Written by: 
Amy Brundeen

Qing Yang and Song Fu, researchers in UNT's College of Engineering, are working to advance the safety and awareness of autonomous vehicles by developing a method for them to work together. They have earned $1 million in grant funding from the National Science Foundation for various projects in connected autonomous vehicles.

"Consensus is growing among engineers and researchers that self-driving cars aren't yet perceptive enough to make them safe to drive on public roads," Yang, assistant professor of computer science, says.

Creating a Network

Yang and Fu, together with student researchers, are developing a way for vehicles to exchange fully processed data to others around them to better detect objects near them while on the road. The goal of their work is to link all autonomous cars via wireless communication techniques, creating a network through which the vehicles can get a better sense of their surroundings, communicating information about everything from traffic flow to malfunctioning stoplights.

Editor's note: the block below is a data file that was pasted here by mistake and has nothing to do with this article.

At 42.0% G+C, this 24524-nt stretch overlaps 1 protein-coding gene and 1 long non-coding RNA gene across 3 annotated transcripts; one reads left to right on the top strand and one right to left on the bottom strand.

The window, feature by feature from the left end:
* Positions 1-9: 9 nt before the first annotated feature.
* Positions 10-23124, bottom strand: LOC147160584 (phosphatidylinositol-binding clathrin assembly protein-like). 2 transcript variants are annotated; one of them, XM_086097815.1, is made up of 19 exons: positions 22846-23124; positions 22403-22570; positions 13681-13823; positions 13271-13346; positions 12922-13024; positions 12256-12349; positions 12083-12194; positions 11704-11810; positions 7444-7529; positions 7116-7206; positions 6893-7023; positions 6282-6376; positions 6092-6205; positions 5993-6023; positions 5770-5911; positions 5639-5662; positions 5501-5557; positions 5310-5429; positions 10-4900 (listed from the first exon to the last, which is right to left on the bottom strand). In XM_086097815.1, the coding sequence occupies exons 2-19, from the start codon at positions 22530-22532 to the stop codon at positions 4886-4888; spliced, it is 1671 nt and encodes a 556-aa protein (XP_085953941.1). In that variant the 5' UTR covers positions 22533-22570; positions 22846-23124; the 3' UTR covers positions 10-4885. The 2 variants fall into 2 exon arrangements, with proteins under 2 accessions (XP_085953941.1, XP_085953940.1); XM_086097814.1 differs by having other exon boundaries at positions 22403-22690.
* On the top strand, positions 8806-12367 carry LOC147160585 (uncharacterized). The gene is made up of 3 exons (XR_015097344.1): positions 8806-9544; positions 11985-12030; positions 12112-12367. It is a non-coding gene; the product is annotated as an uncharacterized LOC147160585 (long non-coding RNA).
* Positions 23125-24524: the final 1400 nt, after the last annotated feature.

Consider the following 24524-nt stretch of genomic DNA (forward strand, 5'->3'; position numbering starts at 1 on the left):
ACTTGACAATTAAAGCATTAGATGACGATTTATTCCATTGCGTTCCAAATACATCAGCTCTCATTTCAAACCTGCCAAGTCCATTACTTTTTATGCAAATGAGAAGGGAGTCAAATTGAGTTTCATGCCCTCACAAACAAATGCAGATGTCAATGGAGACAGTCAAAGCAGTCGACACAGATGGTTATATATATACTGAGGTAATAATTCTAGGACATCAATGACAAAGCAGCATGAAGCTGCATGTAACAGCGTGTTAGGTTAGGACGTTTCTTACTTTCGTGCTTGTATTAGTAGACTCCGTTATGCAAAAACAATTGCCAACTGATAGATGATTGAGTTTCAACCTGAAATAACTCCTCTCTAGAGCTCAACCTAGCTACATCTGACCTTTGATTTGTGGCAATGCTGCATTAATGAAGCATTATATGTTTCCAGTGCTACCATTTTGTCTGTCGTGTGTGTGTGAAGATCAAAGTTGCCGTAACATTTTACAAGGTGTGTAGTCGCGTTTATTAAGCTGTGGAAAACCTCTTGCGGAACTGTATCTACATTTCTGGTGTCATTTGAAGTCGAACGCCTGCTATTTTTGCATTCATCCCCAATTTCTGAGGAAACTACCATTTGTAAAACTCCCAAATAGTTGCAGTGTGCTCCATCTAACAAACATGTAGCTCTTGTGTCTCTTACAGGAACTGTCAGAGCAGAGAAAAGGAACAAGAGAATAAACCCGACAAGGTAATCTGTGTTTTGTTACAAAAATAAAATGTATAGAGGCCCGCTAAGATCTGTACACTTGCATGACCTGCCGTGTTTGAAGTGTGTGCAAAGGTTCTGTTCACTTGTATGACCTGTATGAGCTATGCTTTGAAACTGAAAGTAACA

"Machine learning programs will utilize the collected data to build an informational map to make a decision about what actions to take regarding the object on the road," Yang says.

Workforce Training

The two also are creating workforce development trainings for researchers in connected autonomous vehicles. They plan to offer annual trainings along with summer research opportunities for undergraduates and at international conferences. Additionally, they are creating an industry advisory board that includes researchers from companies such as Fujitsu Network Communications, Texas Instruments and Microsoft Research, as well as government agencies like the National Science Foundation, Texas Department of Transportation and researchers from other universities to ensure the training stays up-to-date with current trends and developments within the field.

"It's combining all the new technologies, like self-driving cars, Internet of Things and also edge computing -- all new technologies the industry is very interested in," Fu, associate professor of computer science and engineering, says.

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